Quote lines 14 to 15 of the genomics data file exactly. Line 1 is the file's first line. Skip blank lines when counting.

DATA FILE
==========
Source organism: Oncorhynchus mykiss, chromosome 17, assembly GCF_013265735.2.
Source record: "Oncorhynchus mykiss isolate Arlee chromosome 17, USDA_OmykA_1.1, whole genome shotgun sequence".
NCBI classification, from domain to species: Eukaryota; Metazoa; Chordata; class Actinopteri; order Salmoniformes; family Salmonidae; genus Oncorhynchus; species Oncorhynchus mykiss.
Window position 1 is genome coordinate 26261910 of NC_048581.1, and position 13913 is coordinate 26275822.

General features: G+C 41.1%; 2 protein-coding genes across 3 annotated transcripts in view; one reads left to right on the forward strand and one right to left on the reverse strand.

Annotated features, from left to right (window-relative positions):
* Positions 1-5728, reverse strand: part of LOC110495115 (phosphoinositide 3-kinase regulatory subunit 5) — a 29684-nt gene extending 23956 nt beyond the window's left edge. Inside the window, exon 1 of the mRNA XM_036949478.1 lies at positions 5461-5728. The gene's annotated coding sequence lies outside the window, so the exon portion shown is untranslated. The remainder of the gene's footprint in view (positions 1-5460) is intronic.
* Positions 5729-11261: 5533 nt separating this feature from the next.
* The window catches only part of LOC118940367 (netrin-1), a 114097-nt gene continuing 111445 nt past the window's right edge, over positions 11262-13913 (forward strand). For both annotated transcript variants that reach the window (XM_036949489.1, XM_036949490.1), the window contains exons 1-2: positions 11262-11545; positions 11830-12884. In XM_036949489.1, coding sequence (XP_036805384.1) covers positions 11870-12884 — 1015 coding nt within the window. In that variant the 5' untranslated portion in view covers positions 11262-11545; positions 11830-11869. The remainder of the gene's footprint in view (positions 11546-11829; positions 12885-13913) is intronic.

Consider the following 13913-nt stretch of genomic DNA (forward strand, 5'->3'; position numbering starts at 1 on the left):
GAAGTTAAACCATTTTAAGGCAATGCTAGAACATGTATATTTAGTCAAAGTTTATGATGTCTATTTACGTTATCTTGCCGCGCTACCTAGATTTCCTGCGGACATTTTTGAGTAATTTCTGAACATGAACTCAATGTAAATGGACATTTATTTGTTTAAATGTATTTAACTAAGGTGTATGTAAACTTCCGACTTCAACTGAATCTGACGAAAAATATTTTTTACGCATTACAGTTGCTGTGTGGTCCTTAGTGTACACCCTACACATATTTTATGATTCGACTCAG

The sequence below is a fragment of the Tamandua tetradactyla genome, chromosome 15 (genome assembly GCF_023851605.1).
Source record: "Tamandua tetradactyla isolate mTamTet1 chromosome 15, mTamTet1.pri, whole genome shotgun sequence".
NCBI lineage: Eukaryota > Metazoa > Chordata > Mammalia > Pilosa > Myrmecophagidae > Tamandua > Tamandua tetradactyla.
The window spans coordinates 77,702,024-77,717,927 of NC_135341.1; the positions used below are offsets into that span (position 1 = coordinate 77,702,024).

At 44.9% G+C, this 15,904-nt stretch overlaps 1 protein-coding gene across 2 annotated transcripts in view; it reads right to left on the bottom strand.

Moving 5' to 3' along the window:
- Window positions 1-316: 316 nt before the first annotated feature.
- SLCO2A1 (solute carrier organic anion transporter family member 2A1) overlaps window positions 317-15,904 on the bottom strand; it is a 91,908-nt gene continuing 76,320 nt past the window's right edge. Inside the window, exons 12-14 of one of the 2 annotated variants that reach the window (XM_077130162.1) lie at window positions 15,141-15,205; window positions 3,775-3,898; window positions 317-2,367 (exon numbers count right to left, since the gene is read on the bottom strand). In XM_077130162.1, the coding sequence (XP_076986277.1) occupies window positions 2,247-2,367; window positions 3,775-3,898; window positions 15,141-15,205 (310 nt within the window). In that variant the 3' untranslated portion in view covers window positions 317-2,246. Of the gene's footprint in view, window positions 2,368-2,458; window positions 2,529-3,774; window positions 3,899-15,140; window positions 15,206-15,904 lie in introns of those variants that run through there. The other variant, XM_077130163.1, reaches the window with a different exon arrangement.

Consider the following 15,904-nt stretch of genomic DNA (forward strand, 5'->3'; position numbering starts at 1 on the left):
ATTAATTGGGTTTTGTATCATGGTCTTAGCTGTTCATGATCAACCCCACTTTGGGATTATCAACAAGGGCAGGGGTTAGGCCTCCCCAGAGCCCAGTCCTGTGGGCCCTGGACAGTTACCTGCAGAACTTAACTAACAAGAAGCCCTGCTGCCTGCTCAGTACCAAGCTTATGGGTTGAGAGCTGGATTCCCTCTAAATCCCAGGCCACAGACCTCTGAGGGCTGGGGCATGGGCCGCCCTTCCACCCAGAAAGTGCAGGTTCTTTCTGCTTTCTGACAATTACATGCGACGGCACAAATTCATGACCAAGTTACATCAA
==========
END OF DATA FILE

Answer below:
NCBI lineage: Eukaryota > Metazoa > Chordata > Mammalia > Pilosa > Myrmecophagidae > Tamandua > Tamandua tetradactyla.
The window spans coordinates 77,702,024-77,717,927 of NC_135341.1; the positions used below are offsets into that span (position 1 = coordinate 77,702,024).